Hey everyone:)

For the game I’m working on, we’re going for a very non-realistic style and for that goal I created a basic material for shading the environment. First I made it unlit, but of course that doesn’t work because I do want character shadows. However there are many output pins for the default lit material that I don’t need, for example roughness, metallic and specular. The style is basically very flat. So currently the material is at 31 vertex shader instructions and 59 instructions for the base pass shader with only dynamic lighting.

My question is therefore: could anyone give me a torch to light the jungle that is the shaderfiles and help me figure out if there is a way to disable pins on the output so they don’t have to be calculated?
Or alternatively: Am I thinking too much about this and those three calculations have so minescule of an impact that I shouldn’t bother…

I’ll just also throw in that the only reason I’m using a lit material is because I want the characters shadow to show on the ground.

Thanks!

You can take a look at ShadingModels.usf / BasePassPixelShader.usf and modify existing standard shading to simplify calculations, however I think it would be pretty insignificant without actually changing how GBuffer is arranged and few other minor simplifications, and that would require some coding.

I’d say that not bothering about it would be pretty acceptable in most cases.

Thanks for the pointers, I’ll dig around some and figure out if it is worth it or not. I’m not shy to coding, just don’t know where to start with all these .usfs…

Edit: Could someone enlighten me on what the variables L, V, and N that are everywhere come from/stand for?

• N - Surface normal at point
• L - Vector from point to light
• V - Vector from point to viewer

Aha! Thanks that makes a lot of sense actually.

You should probably use forward shading. If you input variables are static then shader compiler can get rid of all the math is not needed or is constant. In deferred this is not as beneficial because most of the math is deferred to later passes.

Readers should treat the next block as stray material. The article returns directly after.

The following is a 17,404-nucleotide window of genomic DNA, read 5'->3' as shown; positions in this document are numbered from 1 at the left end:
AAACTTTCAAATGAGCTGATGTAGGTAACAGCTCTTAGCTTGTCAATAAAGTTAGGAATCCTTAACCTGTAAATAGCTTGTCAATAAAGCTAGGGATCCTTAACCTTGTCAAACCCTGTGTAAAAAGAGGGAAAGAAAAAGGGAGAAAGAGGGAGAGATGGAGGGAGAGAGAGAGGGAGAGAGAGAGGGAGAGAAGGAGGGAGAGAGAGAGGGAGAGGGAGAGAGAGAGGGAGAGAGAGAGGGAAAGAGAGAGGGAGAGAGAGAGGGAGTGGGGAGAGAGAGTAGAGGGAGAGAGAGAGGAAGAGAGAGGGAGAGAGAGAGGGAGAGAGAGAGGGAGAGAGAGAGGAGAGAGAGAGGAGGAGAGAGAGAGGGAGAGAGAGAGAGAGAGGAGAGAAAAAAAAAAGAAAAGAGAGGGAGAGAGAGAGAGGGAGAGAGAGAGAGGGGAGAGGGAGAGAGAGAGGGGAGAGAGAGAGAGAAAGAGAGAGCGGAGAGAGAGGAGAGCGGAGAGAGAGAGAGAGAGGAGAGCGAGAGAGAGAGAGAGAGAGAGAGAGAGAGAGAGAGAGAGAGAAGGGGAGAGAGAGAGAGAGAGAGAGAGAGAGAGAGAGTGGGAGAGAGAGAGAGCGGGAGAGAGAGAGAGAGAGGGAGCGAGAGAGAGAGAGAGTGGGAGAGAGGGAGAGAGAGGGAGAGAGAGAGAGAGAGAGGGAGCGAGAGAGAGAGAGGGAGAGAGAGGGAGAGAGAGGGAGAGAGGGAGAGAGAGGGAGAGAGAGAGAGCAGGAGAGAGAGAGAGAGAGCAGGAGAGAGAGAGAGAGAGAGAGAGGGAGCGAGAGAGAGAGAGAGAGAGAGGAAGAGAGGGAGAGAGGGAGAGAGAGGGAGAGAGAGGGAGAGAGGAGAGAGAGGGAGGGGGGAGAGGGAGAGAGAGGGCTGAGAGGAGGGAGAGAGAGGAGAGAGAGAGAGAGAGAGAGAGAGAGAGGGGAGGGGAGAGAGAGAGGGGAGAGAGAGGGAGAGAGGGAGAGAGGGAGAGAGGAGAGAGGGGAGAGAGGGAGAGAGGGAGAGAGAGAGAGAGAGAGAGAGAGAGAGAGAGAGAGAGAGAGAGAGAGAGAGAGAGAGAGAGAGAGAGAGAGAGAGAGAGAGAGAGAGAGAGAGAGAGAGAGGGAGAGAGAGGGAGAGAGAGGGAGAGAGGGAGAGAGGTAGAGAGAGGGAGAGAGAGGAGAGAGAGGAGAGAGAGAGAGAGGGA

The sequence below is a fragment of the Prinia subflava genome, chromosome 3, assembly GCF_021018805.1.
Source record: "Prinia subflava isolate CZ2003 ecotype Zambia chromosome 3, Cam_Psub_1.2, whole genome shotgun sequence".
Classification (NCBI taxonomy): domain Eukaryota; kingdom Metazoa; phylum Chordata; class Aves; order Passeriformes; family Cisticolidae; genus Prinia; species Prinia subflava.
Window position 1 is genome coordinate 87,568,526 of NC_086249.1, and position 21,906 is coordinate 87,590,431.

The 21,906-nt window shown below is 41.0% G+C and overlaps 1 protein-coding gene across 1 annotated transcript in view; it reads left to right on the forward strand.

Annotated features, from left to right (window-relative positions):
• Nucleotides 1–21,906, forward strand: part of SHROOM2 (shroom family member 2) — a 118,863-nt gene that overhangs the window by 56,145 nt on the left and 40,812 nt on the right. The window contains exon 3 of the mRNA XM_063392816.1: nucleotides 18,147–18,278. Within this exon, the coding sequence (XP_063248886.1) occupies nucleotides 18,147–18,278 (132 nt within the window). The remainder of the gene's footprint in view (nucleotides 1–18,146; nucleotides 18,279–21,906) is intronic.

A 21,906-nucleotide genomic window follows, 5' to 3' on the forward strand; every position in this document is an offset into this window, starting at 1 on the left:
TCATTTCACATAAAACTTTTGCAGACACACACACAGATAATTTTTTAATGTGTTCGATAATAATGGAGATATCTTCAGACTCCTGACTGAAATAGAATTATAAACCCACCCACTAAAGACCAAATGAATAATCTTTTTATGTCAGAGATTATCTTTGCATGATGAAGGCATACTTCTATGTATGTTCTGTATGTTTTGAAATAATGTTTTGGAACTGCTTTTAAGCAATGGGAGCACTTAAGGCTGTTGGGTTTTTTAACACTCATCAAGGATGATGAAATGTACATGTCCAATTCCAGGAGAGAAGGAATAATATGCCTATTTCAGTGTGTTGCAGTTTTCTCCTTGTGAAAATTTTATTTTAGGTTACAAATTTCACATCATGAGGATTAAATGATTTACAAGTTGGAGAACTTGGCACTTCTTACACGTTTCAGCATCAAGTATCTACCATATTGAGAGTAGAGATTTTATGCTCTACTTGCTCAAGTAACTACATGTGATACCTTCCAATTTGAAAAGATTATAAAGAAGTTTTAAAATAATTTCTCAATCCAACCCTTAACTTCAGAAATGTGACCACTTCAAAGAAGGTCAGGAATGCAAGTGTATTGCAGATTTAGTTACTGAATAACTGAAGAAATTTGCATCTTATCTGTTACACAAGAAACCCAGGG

Yes, I have stumbled upon some forward shading functions, and also a lot of different BRDF functions in the shader files, but I’m not sure how to use them in my project. Can you please clarify a bit more Kalle? I’d appreciate it enormously!

There is project setting that you want to enable forward shading. This should already help a lot. Then go to code file:
And start to nuke everything that seems to be unrelevant, remember that shader compiler get rid of all dead code anyway. You need to write your own shading model for your custom need but it should be quite simple.

``````

``````

Okay I’m waiting for the engine to compile. Basicly my first try is just gonna have the diffuse color where light shines and shadow color where there is supposed to be shadow. I thought of using the subsurfacecolor pin for this. Later I will try to figure out how to do the shadow clamping for toon effect and a variable for adjusting where the shadow starts. So while I wait for the engine to compile, can anyone point out how horribly stupid this is? Keep in mind I’m completely fresh to writing shaders…

float3 StylizedShading( FGBufferData GBuffer, float3 L, float3 V, half3 N )
{

``````float3 shadowColor = ExtractSubsurfaceColor(GBuffer);

float3 H = normalize(V + L);
float NoH = saturate( dot(N, H) );
float3 color = lerp(GBuffer.DiffuseColor, shadowColor, NoH);

return color;
``````

}

This obviously didn’t work the way I intended it too, gonna look a bit more at it tomorrow(been busy with university)

This is weird, even with a simple return GBuffer.Diffusecolor; I still get roughness and metallic in it. I’m in shadingmodels.usf am I in the wrong spot?